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Testing wind power potential  

Credit:  Written by Josh O'Leary, Iowa City Press-Citizen, www.press-citizen.com ~~

A 200-foot meteorological tower has sprung up this week in rural Johnson County, the first step for a planned wind farm that could one day stretch more than 3,000 acres near Solon.

Workers on Wednesday erected the narrow, cable-supported structure in a farm field off 210th Street west of Highway 1 – about seven miles northeast of Iowa City – where it will gauge the area’s wind resources in the coming year.

PNE Wind USA, a Chicago-based company, announced plans in February to build 10 to 20 turbines on land leased from private owners as soon as 2013. It would be Johnson County’s first commercial wind farm, and one of the first in southeast Iowa.

Keith Kurtz, the wind company’s project developer, said the weather studies will be coupled with surveys of the area’s bat and bird populations, with the goal of minimizing the ecological impact of the turbines.

“We’re very environmentally conscious,” Kurtz said. “The main purpose for a wind project itself is they’re green projects. A lot of people think a lot of birds and bats are killed when that’s not the truth at all.”

The meteorological tower will study wind speed, velocity, temperature and pressure, Kurtz said. The data will determine the area’s energy potential, the size of turbines the company can build and where to position them.

Kurtz said sensors also are fixed on the weather tower at various heights to detect bat chirps, particularly that of the Indiana bat, which is on the endangered species list. Likewise, the company will commission a study of local bird flight patterns, hiring an environmental firm that will work with the Iowa Department of Natural Resources and U.S. Fish and Wildlife Services.

The environmental workers will locate bird nests to get an idea of the species in the area and attach GPS sensors to birds to map their flight patterns, Kurtz said. Raptors will be the focus of the study, and mainly bald eagles, he said.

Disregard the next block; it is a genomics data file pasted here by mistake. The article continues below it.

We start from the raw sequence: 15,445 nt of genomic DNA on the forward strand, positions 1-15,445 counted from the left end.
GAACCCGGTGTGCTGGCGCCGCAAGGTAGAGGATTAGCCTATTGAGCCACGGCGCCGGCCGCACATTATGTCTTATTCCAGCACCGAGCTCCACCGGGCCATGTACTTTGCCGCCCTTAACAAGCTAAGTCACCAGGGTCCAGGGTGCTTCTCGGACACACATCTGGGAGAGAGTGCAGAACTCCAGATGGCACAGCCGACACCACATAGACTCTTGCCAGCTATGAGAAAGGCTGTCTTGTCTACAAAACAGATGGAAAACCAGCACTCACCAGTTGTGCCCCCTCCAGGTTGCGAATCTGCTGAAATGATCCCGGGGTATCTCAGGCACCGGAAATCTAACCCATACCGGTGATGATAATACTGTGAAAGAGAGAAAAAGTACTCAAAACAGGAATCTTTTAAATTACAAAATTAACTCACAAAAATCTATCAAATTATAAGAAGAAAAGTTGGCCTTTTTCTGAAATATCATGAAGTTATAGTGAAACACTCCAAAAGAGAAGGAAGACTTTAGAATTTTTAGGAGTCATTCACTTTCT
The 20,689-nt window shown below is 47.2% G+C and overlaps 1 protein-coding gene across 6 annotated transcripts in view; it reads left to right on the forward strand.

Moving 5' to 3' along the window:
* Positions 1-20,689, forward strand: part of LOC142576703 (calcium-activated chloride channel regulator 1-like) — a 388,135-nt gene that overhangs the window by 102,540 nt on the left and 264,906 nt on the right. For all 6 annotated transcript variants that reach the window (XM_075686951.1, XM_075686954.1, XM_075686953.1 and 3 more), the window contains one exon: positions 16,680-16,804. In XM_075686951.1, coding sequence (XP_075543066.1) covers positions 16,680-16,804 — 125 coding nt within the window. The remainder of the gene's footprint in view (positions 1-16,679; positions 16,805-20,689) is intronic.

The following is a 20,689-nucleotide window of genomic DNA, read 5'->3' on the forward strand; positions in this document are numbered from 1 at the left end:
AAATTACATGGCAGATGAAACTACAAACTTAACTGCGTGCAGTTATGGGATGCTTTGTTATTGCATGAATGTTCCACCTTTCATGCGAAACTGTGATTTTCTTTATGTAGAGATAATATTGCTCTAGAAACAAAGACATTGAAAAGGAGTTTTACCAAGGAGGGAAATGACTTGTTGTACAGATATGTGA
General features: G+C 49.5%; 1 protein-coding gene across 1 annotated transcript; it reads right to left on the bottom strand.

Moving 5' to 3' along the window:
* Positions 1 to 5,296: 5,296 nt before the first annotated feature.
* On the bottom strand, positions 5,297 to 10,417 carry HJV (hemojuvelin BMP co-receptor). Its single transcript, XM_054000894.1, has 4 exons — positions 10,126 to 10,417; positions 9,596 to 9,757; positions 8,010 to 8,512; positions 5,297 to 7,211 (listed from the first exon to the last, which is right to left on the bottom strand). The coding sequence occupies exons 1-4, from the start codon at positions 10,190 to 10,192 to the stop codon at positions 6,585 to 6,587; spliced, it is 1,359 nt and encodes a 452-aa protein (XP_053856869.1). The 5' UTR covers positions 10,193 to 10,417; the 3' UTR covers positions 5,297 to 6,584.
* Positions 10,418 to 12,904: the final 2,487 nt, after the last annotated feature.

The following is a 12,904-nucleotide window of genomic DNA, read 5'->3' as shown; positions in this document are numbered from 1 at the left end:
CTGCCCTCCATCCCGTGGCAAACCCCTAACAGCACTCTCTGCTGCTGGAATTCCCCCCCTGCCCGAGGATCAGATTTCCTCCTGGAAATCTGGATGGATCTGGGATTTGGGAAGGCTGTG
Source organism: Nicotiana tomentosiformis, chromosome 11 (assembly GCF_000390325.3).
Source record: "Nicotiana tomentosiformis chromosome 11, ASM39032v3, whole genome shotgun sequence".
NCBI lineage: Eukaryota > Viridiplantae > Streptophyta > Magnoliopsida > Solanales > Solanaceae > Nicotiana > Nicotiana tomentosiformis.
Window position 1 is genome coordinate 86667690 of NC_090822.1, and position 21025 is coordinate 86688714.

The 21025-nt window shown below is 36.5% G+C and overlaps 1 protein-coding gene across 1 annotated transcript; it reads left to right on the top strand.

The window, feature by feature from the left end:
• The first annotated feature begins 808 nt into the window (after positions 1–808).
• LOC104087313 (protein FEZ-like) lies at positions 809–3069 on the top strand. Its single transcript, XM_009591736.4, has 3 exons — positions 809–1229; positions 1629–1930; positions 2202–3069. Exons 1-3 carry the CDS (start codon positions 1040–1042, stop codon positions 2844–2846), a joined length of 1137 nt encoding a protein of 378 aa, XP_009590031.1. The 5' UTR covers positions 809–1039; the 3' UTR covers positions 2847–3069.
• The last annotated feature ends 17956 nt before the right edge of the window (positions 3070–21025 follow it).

“This will help us to design the project so that we’ll have as few bird and bat kills as possible,” Kurtz said. “… It’s not so much that the turbines turn fast enough to say, chop a bird up or anything like that, but the birds and bats could fly into the tower.”

Charles Gleason, the property owner and farmer whose land is home to the new meteorological tower, said he is open to the idea of leasing his land for turbines but said the project is still early in the planning stages to say anything is certain. He was among other residents who attended an informational meeting hosted by the company this week.

“I think you’ve got some people who are leery about it and some people who are very interested,” Gleason said.

PNE is eying 2013 as the construction date for the turbines, which Kurtz said typically stand 260 feet tall from the base to the center of the rotor, with 100-foot blades. The 30-megawatt farm is projected to power 9,000 homes, with electricity being sold to a local utility company and transmitted via existing lines.

Iowa ranks second nationally behind Texas in existing wind farm energy capacity by the American Wind Energy Association, with the vast majority of the farms located in western and central Iowa, where the wind capabilities exceed those in Eastern Iowa.

Harold Prior, executive director of the Iowa Wind Energy Association, said many wind farms in northwestern Iowa have begun surpassing their transmission capacity, leading companies to look at untapped areas like Eastern Iowa, where room for transmission is available on the existing grid.

“These are being developed because, while they don’t have quite as good wind resources, they have suitable wind resources, and they have available transmission capacity to be able to move the energy effectively,” Prior said of newer projects in the works, including the Solon site.

Prior said with 75 percent of Iowa being suitable for wind farm development, the state has a vast potential for growth in the industry.

“We want to continue to expand the export market for wind energy, just like we’ve grown our export markets for corn and soybeans and hogs and cattle and other agricultural products,” Prior said.

Source:  Written by Josh O'Leary, Iowa City Press-Citizen, www.press-citizen.com

This article is the work of the source indicated. Any opinions expressed in it are not necessarily those of National Wind Watch.

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